A print finisher carries out the last part of the printing process, trimming the pages and binding them into hardback or paperback books, journals or brochures. A few craft bookbinders bind and decorate books by hand. The work is also referred to as post-press.
You could be:
- setting up the mechanical guillotines to cut the printed pages, hundreds at a time
- setting up various other machines, loading the printed pages, adjusting the controls
- watching the machines as they fold, trim, collate, perhaps laminate the pages and bind them with staples, stitching or glue
- stopping the machine if a problem arises, and either dealing with the problem or getting help
- unloading and stacking the books ready for distribution
- cleaning the machines and doing minor maintenance.
As a specialist craft bookbinder you could be:
- binding certain limited editions of books by hand using specialist tools and sewing pages together
- decorating books with marbled endpapers, gold lettering or edging
- restoring antique books, cleaning the pages, repairing the binding and using fine leather and papers to match the originals.
The figures below are only a guide. Actual salaries may vary, depending on:
- where you work
- the size of the company or organisation you work for and whether you are self-employed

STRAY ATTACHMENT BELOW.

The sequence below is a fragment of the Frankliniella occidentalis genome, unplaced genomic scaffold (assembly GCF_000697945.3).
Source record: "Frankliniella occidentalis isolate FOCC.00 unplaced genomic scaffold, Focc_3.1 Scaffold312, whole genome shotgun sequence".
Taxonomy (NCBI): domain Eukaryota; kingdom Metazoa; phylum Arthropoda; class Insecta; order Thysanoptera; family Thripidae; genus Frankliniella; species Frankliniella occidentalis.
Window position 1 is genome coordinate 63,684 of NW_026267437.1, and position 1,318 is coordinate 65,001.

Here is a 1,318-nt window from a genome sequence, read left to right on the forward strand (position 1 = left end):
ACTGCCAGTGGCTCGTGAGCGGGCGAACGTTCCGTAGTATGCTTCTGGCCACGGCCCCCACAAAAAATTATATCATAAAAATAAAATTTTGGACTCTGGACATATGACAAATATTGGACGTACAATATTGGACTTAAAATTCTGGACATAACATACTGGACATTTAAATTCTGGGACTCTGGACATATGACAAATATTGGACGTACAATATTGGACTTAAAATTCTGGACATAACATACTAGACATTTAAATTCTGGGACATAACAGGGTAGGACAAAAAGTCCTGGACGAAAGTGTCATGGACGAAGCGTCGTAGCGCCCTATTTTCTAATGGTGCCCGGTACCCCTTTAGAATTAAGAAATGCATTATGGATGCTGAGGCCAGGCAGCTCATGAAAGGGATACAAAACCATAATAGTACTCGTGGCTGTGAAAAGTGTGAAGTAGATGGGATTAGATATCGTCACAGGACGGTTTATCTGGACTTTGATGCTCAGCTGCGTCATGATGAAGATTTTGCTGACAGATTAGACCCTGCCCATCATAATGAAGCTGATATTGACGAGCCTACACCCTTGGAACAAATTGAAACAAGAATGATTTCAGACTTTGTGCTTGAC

- the demand for the job.
Starting salaries might be around £14,000 a year. Skilled print finishers can earn £18,500 to £25,000 a year. A self-employed bookbinder working from home might charge from £20 to £60 for book repairs and binding. For restoration this could be a lot more, depending on the value of the book and the amount of damage.
- You will probably work in a factory.
- The factory will be noisy and might be dusty although there should be ventilation. You may have to wear a mask and ear protectors.
- You may need to lift and carry items.
- You might work shifts, including evenings and weekends.
- If you are a craft bookbinder you might work in a factory, workshop, library, museum, or from home.
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- A good general education is useful. Many employers look for English, Maths and a science or technological subject at National 4 or 5.
- You may be able to get in by doing a Modern Apprenticeship. You normally train on the job and work towards Scottish Vocational Qualifications (SVQs) at Levels 5 and 6.
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What Does it Take?
You should be:
- good with your hands
- aware of health and safety issues
- able to work with machinery
- good at measuring and counting
- precise, with excellent attention to detail.
If you are a craft bookbinder you should be:
- good at communicating with customers
- knowledgeable about and interested in books.
- Training is mainly on the job.
- You can work towards SVQ Post-Press at SCQF Levels 5 and 6.
- You could work for a printing company, or for a company specialising in print finishing. There are opportunities later to become a supervisor, or move into print administration or operations production management. You might even become self-employed.
- If you work in a small company you may have to move to get promotion. Some bookbinders move into teaching the trade at college.
The following organisations may be able to provide further information.
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